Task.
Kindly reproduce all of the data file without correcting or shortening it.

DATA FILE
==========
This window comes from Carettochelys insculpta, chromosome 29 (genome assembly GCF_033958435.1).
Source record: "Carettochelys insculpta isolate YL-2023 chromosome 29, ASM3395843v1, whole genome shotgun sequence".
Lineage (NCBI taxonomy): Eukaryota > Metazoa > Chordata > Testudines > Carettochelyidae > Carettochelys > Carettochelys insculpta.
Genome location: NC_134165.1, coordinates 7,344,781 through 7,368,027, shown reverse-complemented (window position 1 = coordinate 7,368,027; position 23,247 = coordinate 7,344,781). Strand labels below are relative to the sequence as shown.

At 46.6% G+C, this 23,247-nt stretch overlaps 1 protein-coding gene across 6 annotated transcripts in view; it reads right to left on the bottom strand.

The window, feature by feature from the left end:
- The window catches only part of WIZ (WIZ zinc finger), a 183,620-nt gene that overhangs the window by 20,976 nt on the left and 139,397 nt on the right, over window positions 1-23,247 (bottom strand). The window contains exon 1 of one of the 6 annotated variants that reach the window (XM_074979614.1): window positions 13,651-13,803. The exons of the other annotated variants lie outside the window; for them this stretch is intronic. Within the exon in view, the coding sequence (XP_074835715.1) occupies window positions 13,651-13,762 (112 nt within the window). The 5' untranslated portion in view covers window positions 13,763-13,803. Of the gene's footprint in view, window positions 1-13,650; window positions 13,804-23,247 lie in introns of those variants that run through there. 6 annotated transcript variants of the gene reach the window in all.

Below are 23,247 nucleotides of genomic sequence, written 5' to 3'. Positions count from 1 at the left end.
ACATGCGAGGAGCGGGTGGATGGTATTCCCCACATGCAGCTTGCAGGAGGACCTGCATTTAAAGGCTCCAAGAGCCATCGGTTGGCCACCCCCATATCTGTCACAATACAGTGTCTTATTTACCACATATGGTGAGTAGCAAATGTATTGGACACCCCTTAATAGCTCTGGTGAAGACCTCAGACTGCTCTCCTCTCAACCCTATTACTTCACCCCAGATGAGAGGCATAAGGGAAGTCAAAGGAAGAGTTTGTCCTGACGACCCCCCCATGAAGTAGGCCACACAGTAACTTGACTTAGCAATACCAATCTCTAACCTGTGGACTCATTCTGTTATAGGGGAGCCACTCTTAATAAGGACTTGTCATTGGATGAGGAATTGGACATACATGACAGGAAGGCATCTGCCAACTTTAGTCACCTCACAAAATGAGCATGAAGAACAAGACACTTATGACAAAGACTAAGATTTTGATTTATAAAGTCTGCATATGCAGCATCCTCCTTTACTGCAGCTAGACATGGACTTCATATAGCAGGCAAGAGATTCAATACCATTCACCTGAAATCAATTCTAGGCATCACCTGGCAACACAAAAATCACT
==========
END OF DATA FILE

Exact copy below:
This window comes from Carettochelys insculpta, chromosome 29 (genome assembly GCF_033958435.1).
Source record: "Carettochelys insculpta isolate YL-2023 chromosome 29, ASM3395843v1, whole genome shotgun sequence".
Lineage (NCBI taxonomy): Eukaryota > Metazoa > Chordata > Testudines > Carettochelyidae > Carettochelys > Carettochelys insculpta.
Genome location: NC_134165.1, coordinates 7,344,781 through 7,368,027, shown reverse-complemented (window position 1 = coordinate 7,368,027; position 23,247 = coordinate 7,344,781). Strand labels below are relative to the sequence as shown.

At 46.6% G+C, this 23,247-nt stretch overlaps 1 protein-coding gene across 6 annotated transcripts in view; it reads right to left on the bottom strand.

The window, feature by feature from the left end:
- The window catches only part of WIZ (WIZ zinc finger), a 183,620-nt gene that overhangs the window by 20,976 nt on the left and 139,397 nt on the right, over window positions 1-23,247 (bottom strand). The window contains exon 1 of one of the 6 annotated variants that reach the window (XM_074979614.1): window positions 13,651-13,803. The exons of the other annotated variants lie outside the window; for them this stretch is intronic. Within the exon in view, the coding sequence (XP_074835715.1) occupies window positions 13,651-13,762 (112 nt within the window). The 5' untranslated portion in view covers window positions 13,763-13,803. Of the gene's footprint in view, window positions 1-13,650; window positions 13,804-23,247 lie in introns of those variants that run through there. 6 annotated transcript variants of the gene reach the window in all.

Below are 23,247 nucleotides of genomic sequence, written 5' to 3'. Positions count from 1 at the left end.
ACATGCGAGGAGCGGGTGGATGGTATTCCCCACATGCAGCTTGCAGGAGGACCTGCATTTAAAGGCTCCAAGAGCCATCGGTTGGCCACCCCCATATCTGTCACAATACAGTGTCTTATTTACCACATATGGTGAGTAGCAAATGTATTGGACACCCCTTAATAGCTCTGGTGAAGACCTCAGACTGCTCTCCTCTCAACCCTATTACTTCACCCCAGATGAGAGGCATAAGGGAAGTCAAAGGAAGAGTTTGTCCTGACGACCCCCCCATGAAGTAGGCCACACAGTAACTTGACTTAGCAATACCAATCTCTAACCTGTGGACTCATTCTGTTATAGGGGAGCCACTCTTAATAAGGACTTGTCATTGGATGAGGAATTGGACATACATGACAGGAAGGCATCTGCCAACTTTAGTCACCTCACAAAATGAGCATGAAGAACAAGACACTTATGACAAAGACTAAGATTTTGATTTATAAAGTCTGCATATGCAGCATCCTCCTTTACTGCAGCTAGACATGGACTTCATATAGCAGGCAAGAGATTCAATACCATTCACCTGAAATCAATTCTAGGCATCACCTGGCAACACAAAAATCACT